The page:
The world of British television off and on the screen, as it was sixty years ago.

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The Times’ classifieds report that the Summer issue (a bit late, surely) of the advertising quarterly magazine Impact is entirely devoted to the subject of commercial television. I wonder if I can get hold of a copy.

Elsewhere in the same paper’s small ads is one from Sir Henry Lunn Ltd, World Travel who are offering South African safari holidays where you can “See the scenery and wild life of the Armand and Michaela Denis Television Films”. You can travel from Southampton on the R.M.S. Carnarvon Castle, departing on 22 December and returning on 17 February next year – from 425 guineas per person, inclusive.

More news on the interference problem can be found in The Guardian. In particular it reports that in 1954 the Post Office dealt with 141,000 complaints about interference, of which 63,000 were the result of fault receivers or appeared to be unfounded. More than half of the remainder were traced to small electric motors somewhere nearby. 600 Post Office workers were employed on these investigations at a cost of between £500,000 and £600,000. Good grief.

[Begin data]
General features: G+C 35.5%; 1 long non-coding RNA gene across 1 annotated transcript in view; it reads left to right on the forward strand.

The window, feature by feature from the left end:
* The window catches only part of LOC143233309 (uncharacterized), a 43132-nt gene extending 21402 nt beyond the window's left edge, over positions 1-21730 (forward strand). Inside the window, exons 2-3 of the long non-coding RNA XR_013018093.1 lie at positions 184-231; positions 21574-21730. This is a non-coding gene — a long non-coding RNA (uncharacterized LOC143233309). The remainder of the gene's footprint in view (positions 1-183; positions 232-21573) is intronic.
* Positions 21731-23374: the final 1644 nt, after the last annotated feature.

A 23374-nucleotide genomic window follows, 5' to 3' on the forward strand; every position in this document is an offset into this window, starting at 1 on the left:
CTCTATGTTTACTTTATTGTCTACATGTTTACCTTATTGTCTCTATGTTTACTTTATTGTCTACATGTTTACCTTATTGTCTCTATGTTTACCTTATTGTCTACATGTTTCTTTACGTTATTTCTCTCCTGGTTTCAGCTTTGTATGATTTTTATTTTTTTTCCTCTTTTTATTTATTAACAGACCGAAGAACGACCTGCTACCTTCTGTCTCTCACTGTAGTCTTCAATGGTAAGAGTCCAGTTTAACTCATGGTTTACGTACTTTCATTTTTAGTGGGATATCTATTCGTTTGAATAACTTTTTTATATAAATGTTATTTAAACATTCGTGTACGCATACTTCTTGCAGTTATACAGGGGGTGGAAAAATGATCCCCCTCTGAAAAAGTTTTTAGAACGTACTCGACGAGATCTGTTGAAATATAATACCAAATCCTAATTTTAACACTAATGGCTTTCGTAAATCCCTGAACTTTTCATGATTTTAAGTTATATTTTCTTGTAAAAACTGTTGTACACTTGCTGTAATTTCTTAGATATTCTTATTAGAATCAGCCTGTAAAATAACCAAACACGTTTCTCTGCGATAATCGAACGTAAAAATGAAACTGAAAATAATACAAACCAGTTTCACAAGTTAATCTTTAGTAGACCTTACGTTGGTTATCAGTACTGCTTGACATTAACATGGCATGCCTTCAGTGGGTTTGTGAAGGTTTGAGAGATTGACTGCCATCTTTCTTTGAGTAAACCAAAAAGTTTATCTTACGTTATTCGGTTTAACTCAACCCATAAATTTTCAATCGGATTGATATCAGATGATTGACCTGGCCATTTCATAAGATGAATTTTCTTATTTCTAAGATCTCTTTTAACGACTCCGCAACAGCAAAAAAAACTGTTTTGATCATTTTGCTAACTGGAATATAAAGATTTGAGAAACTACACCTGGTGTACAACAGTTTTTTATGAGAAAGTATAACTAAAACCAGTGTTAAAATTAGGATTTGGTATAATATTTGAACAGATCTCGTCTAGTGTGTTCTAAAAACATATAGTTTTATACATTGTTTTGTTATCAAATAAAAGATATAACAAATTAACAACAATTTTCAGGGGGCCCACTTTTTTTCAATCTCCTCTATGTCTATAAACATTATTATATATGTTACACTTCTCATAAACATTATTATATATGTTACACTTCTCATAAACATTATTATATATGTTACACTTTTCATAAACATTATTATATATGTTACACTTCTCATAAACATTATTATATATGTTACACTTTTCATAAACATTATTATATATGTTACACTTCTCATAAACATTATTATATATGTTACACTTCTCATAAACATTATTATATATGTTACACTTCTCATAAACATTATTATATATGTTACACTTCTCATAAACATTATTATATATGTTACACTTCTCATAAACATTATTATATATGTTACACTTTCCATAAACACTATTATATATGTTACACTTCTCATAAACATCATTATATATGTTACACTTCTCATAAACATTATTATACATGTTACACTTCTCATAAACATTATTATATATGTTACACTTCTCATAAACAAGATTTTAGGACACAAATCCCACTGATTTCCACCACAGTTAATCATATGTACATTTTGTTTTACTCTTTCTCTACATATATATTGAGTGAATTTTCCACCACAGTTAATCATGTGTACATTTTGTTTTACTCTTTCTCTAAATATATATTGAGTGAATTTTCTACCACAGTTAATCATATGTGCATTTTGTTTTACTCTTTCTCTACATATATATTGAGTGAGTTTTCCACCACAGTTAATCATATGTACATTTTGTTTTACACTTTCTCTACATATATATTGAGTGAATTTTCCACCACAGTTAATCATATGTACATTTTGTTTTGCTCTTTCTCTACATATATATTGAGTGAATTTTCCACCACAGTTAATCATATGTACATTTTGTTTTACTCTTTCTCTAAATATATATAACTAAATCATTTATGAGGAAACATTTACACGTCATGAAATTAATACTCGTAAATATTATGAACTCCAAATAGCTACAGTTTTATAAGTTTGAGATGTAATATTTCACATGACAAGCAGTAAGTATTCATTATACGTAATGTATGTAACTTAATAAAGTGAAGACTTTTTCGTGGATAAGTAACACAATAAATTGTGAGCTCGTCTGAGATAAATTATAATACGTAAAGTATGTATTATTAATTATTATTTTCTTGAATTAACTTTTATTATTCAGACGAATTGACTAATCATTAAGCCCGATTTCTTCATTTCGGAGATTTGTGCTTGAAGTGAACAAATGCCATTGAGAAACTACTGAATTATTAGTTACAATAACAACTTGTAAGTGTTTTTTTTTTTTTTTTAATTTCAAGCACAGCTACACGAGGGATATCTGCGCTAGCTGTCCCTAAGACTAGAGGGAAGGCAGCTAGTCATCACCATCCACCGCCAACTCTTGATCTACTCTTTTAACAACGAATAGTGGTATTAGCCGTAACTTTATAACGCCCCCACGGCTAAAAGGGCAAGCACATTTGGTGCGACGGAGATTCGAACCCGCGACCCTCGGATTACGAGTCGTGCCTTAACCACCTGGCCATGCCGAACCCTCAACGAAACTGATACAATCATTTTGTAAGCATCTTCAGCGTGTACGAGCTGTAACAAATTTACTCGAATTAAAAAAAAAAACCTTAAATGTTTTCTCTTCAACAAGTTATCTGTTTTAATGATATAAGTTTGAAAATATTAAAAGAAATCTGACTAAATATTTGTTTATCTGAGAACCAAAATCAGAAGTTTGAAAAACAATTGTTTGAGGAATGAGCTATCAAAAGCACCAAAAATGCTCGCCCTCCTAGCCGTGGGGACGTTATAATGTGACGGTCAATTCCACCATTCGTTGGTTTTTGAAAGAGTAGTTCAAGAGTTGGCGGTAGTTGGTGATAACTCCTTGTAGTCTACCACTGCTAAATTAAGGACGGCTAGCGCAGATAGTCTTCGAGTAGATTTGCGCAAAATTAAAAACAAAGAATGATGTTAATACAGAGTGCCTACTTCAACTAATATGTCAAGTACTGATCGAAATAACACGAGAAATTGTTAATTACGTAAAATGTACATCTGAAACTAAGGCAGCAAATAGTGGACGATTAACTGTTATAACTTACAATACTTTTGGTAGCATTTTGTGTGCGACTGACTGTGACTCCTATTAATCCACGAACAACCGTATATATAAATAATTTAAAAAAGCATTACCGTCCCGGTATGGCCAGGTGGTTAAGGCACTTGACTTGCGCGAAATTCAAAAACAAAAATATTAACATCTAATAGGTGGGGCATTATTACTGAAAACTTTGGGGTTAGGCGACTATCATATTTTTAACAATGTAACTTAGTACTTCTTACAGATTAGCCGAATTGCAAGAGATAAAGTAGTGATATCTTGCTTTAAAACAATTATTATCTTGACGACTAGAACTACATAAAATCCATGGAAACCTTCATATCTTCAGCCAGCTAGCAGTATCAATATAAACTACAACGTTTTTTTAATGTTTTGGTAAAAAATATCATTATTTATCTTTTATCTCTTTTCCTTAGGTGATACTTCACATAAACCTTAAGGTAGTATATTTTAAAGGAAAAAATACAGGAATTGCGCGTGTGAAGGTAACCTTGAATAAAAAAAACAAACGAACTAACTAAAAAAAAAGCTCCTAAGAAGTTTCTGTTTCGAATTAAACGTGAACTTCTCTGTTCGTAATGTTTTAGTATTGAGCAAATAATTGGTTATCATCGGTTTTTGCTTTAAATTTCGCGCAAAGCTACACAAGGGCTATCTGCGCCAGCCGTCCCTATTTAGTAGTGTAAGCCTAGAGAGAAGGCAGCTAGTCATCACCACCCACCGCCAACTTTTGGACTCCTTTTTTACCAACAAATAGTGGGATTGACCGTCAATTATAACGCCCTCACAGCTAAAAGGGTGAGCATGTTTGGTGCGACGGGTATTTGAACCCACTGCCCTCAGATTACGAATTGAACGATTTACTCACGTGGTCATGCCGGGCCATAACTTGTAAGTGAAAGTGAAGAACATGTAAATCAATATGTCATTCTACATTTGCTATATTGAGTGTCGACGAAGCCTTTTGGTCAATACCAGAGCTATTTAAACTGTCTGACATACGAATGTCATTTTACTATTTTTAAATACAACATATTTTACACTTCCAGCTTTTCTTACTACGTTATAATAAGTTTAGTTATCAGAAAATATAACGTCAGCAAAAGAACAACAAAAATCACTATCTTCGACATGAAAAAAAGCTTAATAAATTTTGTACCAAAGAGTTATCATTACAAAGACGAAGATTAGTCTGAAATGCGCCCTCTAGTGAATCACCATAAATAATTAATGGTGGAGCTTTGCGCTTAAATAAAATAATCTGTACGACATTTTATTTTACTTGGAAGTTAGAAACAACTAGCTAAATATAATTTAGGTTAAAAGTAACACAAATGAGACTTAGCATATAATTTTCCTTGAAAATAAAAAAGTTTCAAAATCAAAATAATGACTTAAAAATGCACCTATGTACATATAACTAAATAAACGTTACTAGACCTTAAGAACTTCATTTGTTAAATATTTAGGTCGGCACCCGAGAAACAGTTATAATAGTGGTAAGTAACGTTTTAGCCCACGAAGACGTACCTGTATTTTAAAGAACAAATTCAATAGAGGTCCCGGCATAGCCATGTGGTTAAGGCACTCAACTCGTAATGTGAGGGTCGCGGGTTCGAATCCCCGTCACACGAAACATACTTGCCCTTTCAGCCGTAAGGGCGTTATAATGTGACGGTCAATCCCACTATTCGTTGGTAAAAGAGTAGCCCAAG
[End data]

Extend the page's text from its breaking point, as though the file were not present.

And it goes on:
There’s more television from the National Radio Show tonight. Starlight tonight features Carole Carr and the Steve Race Trio and is followed by Army Guest Night in which “members of the other services have been invited to join with the British Army in demonstrating various aspects of modern service life.” Brian Johnston commentates.

That’s followed by Off The Record at the NRS where Jack Payne introduces Max Bygraves, Petula Clark, Vera Lynn, Humphrey Lyttelton, Richard Attenborough, Eamonn Andrews and a multitude of others. I presume we’re back in the studio for 10pm’s Who Said That? and that’s followed by a Rendezvous at the Edinburgh International Festival.

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